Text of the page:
Located directly next to the subway and the 1972 Olympic village, the BMW complex is an easy day trip from the center of Munich, and get ready to spend a whole day there. When you exit the train the first building you are greeted with is the BMW Welt (German for BMW World), which is the ultimate BMW sales floor as well as a stunning architectural achievement, complete with an 800 KWatt solar plant on its roof. The Welt serves as an automobile delivery center as well as an automotive exhibition and event hall. The exterior is enough to amaze visitors, while the interior is more like a touch museum for adults. The complete BMW line is on display, including Nick Heidfeld’s 2007 F1 car (they won’t let you take it for a test drive though, I asked). The Welt also has numerous exhibits that allow visitors to feel, see, hear and interactively experience BMW technology and design. The building also is complete with two specialty shops for BMW fan wear, collectibles and everything F1 team related (Go Kubica!), as well as two restaurants to nourish hungry shoppers.
An artiest in England has quite possible made the ultimate car cover: a knitted replica of a Ferrari. It looks like it draws from elements of the F40 and the F355 . It’s something to keep you warm that’s 100% cool.
On 19 June 2008, Chairman of the Board of Management of the BMW Group, Dr. Norbert Reithofer, opened the BMW Museum in an official opening ceremony. He highlighted the importance of tradition for the company: "Awareness of our heritage, the experiences and developments that our company has been through give us direction, power and inspiration for our work".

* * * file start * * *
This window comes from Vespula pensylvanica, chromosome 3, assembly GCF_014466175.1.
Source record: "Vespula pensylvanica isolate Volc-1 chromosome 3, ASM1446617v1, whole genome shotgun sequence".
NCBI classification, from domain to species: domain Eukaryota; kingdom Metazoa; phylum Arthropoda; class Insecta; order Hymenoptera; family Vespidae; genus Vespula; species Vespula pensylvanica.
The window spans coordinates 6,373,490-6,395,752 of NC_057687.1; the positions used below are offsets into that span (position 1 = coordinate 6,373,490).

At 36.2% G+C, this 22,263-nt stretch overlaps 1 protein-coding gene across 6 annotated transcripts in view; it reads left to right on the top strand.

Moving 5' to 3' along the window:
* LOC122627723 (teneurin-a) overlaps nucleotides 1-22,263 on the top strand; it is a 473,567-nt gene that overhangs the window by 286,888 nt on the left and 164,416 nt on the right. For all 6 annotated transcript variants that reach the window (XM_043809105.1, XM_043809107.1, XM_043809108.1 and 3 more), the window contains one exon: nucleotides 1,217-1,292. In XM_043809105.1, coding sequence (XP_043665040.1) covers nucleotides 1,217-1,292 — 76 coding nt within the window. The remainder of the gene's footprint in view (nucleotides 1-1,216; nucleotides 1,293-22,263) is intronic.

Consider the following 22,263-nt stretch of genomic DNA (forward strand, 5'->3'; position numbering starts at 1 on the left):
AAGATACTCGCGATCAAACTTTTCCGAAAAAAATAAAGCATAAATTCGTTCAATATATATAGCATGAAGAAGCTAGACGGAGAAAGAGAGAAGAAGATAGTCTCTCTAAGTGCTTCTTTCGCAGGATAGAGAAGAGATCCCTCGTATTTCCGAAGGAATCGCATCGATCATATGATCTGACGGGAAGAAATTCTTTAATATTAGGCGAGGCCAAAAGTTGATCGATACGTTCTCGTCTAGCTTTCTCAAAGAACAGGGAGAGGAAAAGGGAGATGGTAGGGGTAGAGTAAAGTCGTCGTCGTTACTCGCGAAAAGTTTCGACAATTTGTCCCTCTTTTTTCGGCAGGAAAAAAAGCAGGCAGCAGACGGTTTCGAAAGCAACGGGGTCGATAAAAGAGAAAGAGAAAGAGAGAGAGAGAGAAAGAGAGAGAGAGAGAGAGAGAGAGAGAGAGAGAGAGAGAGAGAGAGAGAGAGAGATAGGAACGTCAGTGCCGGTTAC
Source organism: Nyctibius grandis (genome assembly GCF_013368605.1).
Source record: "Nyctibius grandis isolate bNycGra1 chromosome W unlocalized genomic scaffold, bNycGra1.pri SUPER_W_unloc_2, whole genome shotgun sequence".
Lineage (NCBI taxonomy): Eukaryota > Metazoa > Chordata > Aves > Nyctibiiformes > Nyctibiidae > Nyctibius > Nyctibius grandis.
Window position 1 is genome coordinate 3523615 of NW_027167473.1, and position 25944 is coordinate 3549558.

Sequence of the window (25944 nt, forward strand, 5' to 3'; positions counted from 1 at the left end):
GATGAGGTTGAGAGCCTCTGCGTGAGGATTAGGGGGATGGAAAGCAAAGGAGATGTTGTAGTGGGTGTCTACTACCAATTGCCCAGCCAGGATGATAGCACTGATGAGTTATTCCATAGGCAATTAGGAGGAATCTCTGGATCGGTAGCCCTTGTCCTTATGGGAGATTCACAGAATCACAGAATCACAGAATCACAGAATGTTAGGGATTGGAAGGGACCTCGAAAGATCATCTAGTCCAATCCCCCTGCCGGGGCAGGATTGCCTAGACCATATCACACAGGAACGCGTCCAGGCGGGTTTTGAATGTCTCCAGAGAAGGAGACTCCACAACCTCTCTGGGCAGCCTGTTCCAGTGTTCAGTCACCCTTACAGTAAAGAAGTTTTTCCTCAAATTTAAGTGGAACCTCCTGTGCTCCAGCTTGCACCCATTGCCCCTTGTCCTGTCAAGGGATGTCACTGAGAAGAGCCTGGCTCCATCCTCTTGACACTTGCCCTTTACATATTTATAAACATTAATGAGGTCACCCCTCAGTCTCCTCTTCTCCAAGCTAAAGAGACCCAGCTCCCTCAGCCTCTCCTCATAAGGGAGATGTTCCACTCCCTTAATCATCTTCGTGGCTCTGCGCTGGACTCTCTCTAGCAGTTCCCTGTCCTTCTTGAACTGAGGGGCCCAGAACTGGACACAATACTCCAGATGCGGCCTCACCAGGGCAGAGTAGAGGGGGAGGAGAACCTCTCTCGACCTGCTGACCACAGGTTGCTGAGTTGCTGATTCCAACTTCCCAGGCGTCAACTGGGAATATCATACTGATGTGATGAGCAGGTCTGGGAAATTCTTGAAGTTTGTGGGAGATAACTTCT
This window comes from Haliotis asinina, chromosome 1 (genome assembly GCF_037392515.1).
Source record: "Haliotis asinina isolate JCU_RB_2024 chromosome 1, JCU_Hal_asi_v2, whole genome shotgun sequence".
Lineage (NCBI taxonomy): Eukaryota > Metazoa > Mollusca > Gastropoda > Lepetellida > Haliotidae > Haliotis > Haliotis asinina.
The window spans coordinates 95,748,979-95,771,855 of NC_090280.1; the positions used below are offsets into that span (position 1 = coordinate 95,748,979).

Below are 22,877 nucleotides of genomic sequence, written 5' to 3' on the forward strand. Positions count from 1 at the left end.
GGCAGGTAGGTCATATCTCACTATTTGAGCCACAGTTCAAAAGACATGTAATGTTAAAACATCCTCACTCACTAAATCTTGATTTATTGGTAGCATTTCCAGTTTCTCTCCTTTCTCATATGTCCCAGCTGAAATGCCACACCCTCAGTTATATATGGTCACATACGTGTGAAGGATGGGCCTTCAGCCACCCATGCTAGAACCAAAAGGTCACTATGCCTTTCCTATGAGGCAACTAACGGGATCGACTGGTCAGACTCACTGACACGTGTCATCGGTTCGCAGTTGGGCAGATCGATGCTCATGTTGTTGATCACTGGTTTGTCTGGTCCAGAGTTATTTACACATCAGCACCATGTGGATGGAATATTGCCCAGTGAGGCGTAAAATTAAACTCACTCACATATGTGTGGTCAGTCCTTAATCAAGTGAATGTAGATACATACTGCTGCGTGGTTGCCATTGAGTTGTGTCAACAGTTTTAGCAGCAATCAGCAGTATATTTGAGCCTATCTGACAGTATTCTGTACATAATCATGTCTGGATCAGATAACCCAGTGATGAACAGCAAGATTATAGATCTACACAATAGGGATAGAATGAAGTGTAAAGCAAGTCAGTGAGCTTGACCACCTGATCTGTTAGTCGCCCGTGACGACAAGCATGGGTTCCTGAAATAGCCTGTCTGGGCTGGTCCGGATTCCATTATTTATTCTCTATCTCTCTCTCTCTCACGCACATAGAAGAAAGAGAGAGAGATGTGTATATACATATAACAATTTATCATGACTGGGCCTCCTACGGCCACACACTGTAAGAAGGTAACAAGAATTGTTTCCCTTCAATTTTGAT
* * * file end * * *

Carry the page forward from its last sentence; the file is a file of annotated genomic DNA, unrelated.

After a period of construction lasting two and a half years, visitors can look forward to more than 120 exhibits in museum space covering 5,000 square metres. They will be presented in a completely new exhibition concept. The circular museum building right next to the company head office tower will continue to be a landmark. The adjacent low-level building now complements the "Bowl" - as the circular museum building has been designated ever since it was opened in 1973. This has entailed increasing the available floorspace fivefold. The museum will open its doors to the public this coming Saturday, 21 June 2008 from 10.00.
The two cars are identical, but for one minor detail: the serial number.
One them has a serial number that ends in 01, the other serial number ends with 212.
The former, pictured here, is in the Henry Ford Museum in Dearborn, Michigan.
The other one for sale at a Chicago area muscle car dealership.
Both are claimed to be the first Mustang ever sold to the public, back in 1964.
The museum Mustang is not for sale.
The other Mustang is for sale, with an asking price of $5.5 million. According to the dealer, it was actually delivered to its purchaser the day before the first day on which the Mustang could be officially sold.
And, of course, that’s where it starts to get murky – because all but about $50,000 of that price tag is ostensibly justified by the car’s status as the first production Mustang sold to the public.
Is in Stuttgart, Germany. It was completed last year. It is a museum focused on only one brand, but it is also something more. It is an architectural wonder, And a good sign of just how much money Daimler-Benz is making. Car companies don’t indulge themselves in preserving their past unless they’ve got a few bucks. But to do it at this level is simply extraordinary. The building is to architecture what the Silver Arrows were to race cars in the 1930s. And a kind soul has posted the (...) More